Trump’s foreign policy is laughable

By Lizzie Thomas | Staff Writer

The United Nations laughed at President Donald Trump during his speech to other world leaders… They understand how laughable his international vision is.

World leaders see Trump’s delusion as just that — delusion. In his speech to the UN General Assembly on Sept. 25, he claimed to have done more than previous presidential administrations.

“In less than two years, my administration has accomplished more than almost any administration in the history of our country,” Trump said. “America’s — so true. (Laughter.) Didn’t expect that reaction, but that’s okay.”

Trump claimed that the United States is a stronger, safer and richer country than it was when he assumed office, and that he’s standing up for the American people. The following language he used was about American’s sovereignty, not cooperation, which dominated former President Barack Obama’s same address, but in terms of it being mutually exclusive with cooperation.

“America will always choose independence and cooperation over global governance, control and domination. I honor the right of every nation in this room to pursue its own customs, beliefs and traditions. The United States will not tell you how to live or work or worship. We only ask that you honor our sovereignty in return,” Trump said.

Nationalism is sweeping the world, and that ideological swing is fine. Yes, we can focus our attention and resources more to our own nation, but to think we can return to a world in which we don’t participate in diplomacy is laughable.

As the United States, we can limit our participation in global institutions, our response to worldwide crises and our openness to free trade, but we can’t go back to a world where we don’t have relations with other nations — that’s a child’s solution.

If an international institution is a monopoly, you can choose to not do anything when it’s your turn. You are free to hold onto your money or to make deals — that’s your choice, and the game is made to facilitate choices. But if you leave your seat at the table and mess up the game, you can’t come back and try to be a player like everyone else later. Trump is not threatening to leave, but he did withdraw from the Human Rights Council in January and has been using language that implies he thinks the UN threatens sovereignty. Sovereignty is a perception of a state’s power over itself. No, no one can take away our sovereignty, Trump — unless you keep talking like this.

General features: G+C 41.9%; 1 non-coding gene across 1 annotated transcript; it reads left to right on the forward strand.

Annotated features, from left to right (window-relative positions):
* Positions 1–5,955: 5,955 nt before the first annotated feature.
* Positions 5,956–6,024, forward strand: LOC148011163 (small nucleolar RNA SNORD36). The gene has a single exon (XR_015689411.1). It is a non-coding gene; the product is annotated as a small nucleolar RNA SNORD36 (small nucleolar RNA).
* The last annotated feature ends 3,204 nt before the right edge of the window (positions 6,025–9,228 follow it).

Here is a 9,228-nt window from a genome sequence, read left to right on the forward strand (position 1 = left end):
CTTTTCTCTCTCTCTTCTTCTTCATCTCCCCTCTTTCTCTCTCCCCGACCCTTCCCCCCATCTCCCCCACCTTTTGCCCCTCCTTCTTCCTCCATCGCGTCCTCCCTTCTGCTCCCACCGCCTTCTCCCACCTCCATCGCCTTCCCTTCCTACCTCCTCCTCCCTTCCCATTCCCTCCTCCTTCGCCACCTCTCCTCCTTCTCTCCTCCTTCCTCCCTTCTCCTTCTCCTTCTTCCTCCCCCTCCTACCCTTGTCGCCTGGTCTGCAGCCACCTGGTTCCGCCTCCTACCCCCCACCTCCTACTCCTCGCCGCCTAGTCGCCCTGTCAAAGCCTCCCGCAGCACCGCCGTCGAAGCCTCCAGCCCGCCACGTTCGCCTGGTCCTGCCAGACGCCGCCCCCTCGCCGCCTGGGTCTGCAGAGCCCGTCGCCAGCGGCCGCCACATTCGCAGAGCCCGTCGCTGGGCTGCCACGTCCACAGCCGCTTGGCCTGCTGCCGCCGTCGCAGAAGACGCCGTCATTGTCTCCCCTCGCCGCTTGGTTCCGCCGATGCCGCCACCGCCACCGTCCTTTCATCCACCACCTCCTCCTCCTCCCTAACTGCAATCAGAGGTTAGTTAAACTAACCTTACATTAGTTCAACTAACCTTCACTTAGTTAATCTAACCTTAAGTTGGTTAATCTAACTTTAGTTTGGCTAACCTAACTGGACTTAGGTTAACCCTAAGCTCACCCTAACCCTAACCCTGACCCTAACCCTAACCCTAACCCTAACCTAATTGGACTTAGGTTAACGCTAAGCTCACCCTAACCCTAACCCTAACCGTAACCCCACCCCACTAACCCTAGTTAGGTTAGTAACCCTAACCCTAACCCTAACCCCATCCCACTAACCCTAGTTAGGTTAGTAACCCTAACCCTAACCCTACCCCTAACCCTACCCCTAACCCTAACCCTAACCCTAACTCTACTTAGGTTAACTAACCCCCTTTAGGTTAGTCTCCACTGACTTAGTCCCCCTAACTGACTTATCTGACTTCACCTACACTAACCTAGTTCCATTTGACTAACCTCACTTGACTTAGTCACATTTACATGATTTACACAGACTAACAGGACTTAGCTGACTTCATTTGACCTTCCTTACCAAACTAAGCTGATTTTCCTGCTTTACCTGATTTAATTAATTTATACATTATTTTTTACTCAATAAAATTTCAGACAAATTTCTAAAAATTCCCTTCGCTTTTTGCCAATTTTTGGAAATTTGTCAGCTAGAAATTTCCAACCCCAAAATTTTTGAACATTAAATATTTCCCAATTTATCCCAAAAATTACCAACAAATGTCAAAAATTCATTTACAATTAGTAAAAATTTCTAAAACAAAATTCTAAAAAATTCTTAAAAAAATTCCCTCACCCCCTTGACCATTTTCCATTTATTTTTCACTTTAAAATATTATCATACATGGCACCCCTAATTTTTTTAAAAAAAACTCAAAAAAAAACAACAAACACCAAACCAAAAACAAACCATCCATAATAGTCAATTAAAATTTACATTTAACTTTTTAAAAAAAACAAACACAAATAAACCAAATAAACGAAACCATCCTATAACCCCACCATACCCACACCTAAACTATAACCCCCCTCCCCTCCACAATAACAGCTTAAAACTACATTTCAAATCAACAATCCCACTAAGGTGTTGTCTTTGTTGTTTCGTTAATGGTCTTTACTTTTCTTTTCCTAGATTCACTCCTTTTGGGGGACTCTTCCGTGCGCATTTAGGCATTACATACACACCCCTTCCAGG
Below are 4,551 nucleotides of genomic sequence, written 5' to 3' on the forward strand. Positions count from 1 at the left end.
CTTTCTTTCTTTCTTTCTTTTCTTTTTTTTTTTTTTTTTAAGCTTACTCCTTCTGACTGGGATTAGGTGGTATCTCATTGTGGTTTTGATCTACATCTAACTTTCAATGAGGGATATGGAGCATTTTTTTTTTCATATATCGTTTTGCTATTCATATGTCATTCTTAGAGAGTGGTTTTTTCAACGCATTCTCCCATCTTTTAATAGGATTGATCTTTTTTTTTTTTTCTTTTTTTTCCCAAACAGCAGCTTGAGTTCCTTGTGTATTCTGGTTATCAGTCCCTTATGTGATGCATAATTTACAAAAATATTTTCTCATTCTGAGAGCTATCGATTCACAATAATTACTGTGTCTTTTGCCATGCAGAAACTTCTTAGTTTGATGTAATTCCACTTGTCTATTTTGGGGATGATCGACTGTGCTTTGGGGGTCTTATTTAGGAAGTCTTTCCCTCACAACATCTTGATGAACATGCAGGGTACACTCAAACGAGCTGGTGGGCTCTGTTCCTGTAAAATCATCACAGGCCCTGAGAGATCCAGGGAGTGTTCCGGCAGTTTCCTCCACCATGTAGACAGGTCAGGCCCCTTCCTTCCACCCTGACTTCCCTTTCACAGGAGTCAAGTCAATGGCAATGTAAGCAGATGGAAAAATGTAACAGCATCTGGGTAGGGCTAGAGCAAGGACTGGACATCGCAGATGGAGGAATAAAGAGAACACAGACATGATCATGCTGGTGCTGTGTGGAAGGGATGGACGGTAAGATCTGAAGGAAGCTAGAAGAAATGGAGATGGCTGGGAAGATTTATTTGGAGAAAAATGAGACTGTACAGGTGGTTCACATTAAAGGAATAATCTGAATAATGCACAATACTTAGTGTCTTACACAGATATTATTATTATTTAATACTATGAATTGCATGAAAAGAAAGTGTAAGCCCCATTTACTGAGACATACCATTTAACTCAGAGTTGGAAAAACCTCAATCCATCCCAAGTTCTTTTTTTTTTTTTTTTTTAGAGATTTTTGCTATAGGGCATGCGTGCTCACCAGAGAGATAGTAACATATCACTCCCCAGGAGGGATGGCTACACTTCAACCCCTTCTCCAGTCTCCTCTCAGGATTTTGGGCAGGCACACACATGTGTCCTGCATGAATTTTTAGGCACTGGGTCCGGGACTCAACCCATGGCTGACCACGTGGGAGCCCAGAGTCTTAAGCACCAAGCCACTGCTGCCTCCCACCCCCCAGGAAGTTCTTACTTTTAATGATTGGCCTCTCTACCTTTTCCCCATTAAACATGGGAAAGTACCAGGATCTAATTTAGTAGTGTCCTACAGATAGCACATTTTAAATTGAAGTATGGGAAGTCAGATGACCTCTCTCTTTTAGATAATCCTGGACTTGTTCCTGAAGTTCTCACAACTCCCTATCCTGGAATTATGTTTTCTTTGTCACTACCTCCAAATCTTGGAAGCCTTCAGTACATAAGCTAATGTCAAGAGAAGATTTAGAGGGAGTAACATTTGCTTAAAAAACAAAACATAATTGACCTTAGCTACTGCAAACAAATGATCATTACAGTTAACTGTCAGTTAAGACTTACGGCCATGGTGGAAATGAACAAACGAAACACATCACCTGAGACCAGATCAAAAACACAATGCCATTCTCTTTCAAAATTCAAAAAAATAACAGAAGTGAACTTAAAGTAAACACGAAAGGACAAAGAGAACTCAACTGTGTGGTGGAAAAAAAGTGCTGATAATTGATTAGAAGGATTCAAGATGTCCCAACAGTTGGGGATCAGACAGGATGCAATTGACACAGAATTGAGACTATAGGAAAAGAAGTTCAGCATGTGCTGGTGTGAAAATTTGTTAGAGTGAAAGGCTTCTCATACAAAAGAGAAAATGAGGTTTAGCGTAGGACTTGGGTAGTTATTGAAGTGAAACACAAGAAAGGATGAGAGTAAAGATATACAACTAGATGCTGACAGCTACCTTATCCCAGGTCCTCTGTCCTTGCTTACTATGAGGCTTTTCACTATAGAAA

We as Americans are used to hearing Trump’s claims that are usually un-quantifiable or factually incorrect, but attendees of the UN General Assembly have not built up that immunity. They expect him to behave with dignity and credibility as the leader of the free world. Other world leaders have the perspective of decisions made within the framework of diplomacy and international institutions all the time. You can make decisions within that framework that the institution doesn’t want you to, but you are still in conversation with the other members.

To think that the UN does what it says it does is silly. At least, that’s what Trump appears to think. The UN is an international institution, but no one expects it to enforce its own rules. The United States has disregarded them many a time. It functions as a facilitator. Does he think that the UN can tell him what to do, and that’s why he doesn’t want to participate? Does he not realize he has the power in NATO to force the other members to step up financially and diplomatically?

Confirmation bias is the reason the country is so divided. It seems obviously right to half of the United States that Trump has done nothing of value since he has been in office, and that what he claims he’s done is quantifiably incorrect. It seems obviously right to others, however, that he has made huge strides and deserves the title of superlative president in all categories.

Many politicians believe that they are being persecuted by the media — not just held accountable — because of confirmation bias. Maybe it is too much to hope that Trump’s confirmation bias was shattered by his peers, the people he wants to impress, laughing at him. But I don’t think it’s too much to hope that we can each shatter our own.